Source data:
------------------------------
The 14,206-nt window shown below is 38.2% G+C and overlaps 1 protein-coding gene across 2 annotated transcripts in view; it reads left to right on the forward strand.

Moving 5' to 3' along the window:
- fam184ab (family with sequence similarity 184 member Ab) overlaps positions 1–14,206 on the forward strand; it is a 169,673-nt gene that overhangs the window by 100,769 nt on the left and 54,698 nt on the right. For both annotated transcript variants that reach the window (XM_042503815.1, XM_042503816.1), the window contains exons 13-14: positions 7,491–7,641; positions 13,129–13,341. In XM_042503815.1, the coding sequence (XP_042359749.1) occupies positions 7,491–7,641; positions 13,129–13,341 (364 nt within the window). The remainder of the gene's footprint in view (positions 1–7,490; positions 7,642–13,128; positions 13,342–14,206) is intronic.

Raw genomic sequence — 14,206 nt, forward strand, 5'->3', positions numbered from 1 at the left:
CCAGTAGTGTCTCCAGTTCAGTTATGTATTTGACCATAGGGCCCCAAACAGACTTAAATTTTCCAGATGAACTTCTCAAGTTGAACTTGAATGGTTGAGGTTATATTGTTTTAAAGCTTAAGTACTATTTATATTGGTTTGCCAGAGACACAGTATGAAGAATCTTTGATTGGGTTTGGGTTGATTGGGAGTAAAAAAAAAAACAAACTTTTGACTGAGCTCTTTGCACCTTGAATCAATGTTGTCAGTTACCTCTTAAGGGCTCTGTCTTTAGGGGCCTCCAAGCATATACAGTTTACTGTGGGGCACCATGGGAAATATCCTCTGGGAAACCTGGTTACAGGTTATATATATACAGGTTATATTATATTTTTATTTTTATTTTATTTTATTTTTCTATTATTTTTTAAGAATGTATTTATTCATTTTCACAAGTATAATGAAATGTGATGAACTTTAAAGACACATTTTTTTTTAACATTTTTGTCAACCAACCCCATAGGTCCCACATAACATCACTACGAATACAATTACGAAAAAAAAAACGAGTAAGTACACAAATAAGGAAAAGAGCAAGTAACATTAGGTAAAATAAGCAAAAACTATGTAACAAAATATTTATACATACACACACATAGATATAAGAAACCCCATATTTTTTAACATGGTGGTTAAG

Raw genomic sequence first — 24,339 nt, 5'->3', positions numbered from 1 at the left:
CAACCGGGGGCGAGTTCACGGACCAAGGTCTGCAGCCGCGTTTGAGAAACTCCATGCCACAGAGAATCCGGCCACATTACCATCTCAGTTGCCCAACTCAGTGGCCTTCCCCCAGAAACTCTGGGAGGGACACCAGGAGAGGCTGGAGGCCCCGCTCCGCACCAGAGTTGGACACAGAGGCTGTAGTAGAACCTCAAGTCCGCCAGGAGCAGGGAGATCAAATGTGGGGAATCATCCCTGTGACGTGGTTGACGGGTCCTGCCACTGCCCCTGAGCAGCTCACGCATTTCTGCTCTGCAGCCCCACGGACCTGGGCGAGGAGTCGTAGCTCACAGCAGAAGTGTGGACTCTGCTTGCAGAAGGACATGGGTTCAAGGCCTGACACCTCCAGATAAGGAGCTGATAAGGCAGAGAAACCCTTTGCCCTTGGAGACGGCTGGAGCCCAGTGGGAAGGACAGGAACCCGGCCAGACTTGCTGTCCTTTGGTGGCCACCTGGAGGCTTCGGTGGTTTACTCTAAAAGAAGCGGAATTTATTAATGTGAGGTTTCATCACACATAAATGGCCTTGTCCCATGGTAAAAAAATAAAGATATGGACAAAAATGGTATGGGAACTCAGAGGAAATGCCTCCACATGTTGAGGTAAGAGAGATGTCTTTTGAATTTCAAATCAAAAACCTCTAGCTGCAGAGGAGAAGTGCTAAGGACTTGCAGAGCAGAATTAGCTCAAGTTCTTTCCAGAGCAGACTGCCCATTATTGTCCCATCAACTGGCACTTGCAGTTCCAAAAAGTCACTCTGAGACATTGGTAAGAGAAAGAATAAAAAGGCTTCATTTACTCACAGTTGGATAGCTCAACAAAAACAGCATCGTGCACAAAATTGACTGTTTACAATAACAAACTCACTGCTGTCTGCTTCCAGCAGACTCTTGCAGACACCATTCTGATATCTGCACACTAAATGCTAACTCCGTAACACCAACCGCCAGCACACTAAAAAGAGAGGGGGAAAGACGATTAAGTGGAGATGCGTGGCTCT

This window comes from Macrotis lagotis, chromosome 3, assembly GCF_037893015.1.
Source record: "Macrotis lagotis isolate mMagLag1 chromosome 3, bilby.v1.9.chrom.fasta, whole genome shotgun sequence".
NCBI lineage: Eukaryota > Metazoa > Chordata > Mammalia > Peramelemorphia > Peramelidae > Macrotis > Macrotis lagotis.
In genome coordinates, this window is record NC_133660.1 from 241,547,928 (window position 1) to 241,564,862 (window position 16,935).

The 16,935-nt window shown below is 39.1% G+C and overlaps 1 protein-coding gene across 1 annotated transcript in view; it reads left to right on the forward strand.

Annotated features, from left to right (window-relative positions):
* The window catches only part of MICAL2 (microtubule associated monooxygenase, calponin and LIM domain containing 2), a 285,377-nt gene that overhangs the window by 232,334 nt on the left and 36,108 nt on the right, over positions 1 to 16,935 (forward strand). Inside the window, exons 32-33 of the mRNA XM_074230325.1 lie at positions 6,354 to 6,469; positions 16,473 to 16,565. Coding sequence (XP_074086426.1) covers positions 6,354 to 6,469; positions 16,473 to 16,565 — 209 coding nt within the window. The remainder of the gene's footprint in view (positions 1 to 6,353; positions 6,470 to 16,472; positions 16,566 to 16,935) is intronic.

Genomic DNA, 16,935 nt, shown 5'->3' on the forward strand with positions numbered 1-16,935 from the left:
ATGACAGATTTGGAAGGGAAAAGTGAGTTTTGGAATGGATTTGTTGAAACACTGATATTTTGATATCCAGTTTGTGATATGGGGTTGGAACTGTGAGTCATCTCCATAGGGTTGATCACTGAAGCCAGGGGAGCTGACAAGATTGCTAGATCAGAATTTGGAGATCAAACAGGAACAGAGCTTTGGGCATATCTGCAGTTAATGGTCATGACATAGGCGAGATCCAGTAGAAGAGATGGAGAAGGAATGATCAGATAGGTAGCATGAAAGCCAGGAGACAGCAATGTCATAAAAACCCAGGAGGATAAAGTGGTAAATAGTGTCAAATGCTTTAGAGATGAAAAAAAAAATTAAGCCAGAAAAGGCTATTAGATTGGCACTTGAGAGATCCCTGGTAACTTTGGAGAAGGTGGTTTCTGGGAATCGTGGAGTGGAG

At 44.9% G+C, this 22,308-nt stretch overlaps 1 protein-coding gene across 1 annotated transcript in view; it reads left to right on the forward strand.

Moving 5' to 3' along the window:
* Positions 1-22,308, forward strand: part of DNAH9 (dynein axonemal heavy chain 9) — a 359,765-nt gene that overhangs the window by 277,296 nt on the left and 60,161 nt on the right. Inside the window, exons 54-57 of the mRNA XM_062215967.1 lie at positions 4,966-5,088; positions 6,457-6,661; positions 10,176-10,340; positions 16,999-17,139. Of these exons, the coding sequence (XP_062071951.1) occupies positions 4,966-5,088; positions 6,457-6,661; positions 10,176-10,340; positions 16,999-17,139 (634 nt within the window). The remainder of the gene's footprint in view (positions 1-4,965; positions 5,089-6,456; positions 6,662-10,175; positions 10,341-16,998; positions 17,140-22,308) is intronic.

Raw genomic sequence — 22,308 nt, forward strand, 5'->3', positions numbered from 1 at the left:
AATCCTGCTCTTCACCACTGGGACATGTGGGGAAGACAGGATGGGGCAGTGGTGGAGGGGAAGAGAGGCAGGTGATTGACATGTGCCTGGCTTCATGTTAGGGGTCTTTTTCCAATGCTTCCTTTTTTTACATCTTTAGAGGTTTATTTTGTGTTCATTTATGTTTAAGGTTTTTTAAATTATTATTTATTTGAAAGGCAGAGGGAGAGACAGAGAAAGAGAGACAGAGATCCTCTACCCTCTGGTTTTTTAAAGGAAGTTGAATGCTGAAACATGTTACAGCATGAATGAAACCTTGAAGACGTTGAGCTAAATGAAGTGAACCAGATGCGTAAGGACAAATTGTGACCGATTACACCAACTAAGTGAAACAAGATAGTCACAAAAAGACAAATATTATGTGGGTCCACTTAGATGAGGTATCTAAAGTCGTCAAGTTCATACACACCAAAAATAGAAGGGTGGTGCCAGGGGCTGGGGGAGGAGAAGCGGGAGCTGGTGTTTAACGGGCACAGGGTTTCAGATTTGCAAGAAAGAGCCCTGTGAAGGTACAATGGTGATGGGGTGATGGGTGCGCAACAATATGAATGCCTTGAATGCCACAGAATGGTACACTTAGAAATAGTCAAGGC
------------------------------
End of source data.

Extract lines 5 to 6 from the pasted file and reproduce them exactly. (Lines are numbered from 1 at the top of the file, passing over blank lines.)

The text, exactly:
CCAGTAGTGTCTCCAGTTCAGTTATGTATTTGACCATAGGGCCCCAAACAGACTTAAATTTTCCAGATGAACTTCTCAAGTTGAACTTGAATGGTTGAGGTTATATTGTTTTAAAGCTTAAGTACTATTTATATTGGTTTGCCAGAGACACAGTATGAAGAATCTTTGATTGGGTTTGGGTTGATTGGGAGTAAAAAAAAAAACAAACTTTTGACTGAGCTCTTTGCACCTTGAATCAATGTTGTCAGTTACCTCTTAAGGGCTCTGTCTTTAGGGGCCTCCAAGCATATACAGTTTACTGTGGGGCACCATGGGAAATATCCTCTGGGAAACCTGGTTACAGGTTATATATATACAGGTTATATTATATTTTTATTTTTATTTTATTTTATTTTTCTATTATTTTTTAAGAATGTATTTATTCATTTTCACAAGTATAATGAAATGTGATGAACTTTAAAGACACATTTTTTTTTAACATTTTTGTCAACCAACCCCATAGGTCCCACATAACATCACTACGAATACAATTACGAAAAAAAAAACGAGTAAGTACACAAATAAGGAAAAGAGCAAGTAACATTAGGTAAAATAAGCAAAAACTATGTAACAAAATATTTATACATACACACACATAGATATAAGAAACCCCATATTTTTTAACATGGTGGTTAAG

Raw genomic sequence first — 24,339 nt, 5'->3', positions numbered from 1 at the left: